sahrmann

Herein exists the issue: typical discussions of synergists and antagonists focus on things things:

1. Single planes of motion (sagittal, frontal, transverse), but not the interaction of multiple planes

2. Osteokinematics (gross movement of bones at joints: flexion/extension, abduction/adduction, internal/external rotation), rather than arthrokinematics (smaller movements at joint surfaces: rolling, gliding, spinning)

3. Active restraints (muscles, tendons), but not passive restraints (ligaments, bones, labra, intervertebral discs) that may be synergists to them in creating stability

As another example, think about stabilization at the glenohumeral (shoulder's ball and socket) joint.  There are a wide range of movements taking place, yet these movements must be controlled arthrokinematically in a very precise range via a complex system of checks and balances at the joint.  If the active restraints (primarily the rotator cuff) don't do their job, one could wind up with stretched/torn ligaments, a torn labrum, or bony defects.  In other words, it isn't a stretch (no pun intended) to say that muscles can be synergists to ligaments. Put that in your osteokinematic pipe and smoke it!

This is really a topic that deserves far more than a 500-word post; it could be an entire college curriculum in itself!  And, the more you can understand it, the better you'll be able to help your clients and athletes. A great resource to get the ball rolling in this regard is Building the Efficient Athlete, a two-day seminar Mike Robertson and I filmed with functional anatomy heavily in mind.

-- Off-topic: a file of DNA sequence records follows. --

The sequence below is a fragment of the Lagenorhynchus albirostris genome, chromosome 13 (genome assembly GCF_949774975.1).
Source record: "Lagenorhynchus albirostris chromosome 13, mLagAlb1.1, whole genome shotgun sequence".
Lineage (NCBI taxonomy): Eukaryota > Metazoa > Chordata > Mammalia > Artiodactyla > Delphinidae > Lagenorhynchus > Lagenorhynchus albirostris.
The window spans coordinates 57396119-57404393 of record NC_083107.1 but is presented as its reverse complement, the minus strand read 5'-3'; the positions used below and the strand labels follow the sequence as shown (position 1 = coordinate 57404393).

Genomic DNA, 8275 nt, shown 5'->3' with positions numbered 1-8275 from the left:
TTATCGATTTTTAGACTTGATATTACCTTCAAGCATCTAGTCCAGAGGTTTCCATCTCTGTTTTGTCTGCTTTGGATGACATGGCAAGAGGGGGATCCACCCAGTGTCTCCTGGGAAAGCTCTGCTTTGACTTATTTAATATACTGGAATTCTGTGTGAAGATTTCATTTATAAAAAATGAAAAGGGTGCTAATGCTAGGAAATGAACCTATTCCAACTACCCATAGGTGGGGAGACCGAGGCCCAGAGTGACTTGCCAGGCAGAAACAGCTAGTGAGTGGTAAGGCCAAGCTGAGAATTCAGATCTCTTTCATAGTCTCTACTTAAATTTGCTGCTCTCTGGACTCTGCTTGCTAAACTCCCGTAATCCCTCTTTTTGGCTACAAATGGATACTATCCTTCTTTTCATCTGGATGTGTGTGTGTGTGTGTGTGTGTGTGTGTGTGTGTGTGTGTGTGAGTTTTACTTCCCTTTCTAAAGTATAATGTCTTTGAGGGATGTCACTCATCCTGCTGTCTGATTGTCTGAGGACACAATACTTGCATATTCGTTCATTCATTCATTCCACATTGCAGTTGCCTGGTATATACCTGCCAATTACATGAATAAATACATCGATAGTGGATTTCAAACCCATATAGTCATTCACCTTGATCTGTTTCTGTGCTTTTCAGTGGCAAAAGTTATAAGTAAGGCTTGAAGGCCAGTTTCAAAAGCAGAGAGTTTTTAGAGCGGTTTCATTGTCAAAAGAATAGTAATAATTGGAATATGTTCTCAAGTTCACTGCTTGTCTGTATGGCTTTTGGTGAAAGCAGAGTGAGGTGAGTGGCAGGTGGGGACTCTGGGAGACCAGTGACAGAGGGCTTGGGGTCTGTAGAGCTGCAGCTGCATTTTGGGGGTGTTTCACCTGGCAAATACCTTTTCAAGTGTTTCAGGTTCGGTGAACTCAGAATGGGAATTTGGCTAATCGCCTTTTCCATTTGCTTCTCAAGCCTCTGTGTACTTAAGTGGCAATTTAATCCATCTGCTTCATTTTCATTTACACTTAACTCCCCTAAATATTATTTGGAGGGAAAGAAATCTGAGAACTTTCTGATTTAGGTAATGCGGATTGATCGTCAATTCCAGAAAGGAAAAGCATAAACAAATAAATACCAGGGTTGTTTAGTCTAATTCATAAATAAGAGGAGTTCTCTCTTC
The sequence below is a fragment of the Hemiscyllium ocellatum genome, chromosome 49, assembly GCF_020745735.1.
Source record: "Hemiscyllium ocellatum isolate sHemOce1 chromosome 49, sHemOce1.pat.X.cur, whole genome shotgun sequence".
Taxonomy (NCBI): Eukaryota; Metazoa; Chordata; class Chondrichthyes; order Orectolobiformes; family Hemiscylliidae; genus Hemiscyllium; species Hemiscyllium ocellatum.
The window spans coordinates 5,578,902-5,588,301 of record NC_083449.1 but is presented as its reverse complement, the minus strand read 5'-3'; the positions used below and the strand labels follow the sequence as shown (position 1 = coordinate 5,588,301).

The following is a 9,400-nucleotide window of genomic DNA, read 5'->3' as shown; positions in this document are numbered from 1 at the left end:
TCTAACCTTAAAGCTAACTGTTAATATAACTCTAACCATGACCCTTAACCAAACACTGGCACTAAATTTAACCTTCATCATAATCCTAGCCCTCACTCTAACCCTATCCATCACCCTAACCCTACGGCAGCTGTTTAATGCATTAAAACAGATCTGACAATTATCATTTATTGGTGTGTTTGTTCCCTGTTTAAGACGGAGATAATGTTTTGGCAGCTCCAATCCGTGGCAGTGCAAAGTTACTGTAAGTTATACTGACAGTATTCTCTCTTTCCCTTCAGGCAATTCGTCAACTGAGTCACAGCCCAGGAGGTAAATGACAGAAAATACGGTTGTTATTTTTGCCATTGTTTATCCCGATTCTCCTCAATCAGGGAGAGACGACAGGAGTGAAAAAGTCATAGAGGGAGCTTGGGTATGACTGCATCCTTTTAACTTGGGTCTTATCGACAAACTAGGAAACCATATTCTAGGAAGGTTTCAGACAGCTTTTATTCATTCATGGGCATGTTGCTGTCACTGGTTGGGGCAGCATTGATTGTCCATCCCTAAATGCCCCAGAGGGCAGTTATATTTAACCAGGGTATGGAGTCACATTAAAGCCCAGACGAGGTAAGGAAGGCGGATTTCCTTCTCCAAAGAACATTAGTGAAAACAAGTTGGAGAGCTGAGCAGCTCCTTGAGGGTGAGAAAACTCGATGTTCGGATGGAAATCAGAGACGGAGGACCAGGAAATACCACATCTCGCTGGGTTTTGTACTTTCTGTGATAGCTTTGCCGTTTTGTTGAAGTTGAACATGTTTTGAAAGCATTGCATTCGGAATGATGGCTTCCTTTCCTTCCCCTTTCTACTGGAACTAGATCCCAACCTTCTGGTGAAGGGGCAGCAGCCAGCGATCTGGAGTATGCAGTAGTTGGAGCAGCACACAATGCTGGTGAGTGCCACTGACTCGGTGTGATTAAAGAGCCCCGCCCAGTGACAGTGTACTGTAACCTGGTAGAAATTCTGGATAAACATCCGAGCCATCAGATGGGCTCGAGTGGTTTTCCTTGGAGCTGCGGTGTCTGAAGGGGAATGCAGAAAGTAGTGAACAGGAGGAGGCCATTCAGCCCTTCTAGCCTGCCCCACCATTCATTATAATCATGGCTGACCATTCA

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Down on Lumbar Flexion in Strength Training Programs? Enter the Reverse Crunch.

The other day, I got an email from another fitness professional saying that he really liked my Maximum Strength training program, but that he'd have left out the reverse crunches if it was his strength training program because he "doesn't use any lumbar flexion work" in his programming anymore.

Given that the book was published in 2008, I'd gather that he is under the assumption that I've jumped on board the anti-flexion bandwagon that's been piling up members in droves over the past 3-4 years.  That perception certainly has backing.  Afterall, if you want to herniate a disc, go through repeated flexion and extension at end range.  If you want to see a population of folks with disc herniations, just look at people who sit in flexion all day; it's a slam dunk.

And, you certainly don't want to go into lumbar flexion with compressive loading.  As far back as 1985, Cappozzo et al. demonstrated that compressive loading on the spine during squatting increased with lumbar flexion.

These points in mind, I'm a firm believer that you should avoid:

a) end-range lumbar flexion

b) lumbar flexion exercises in those who already spend their entire lives in flexion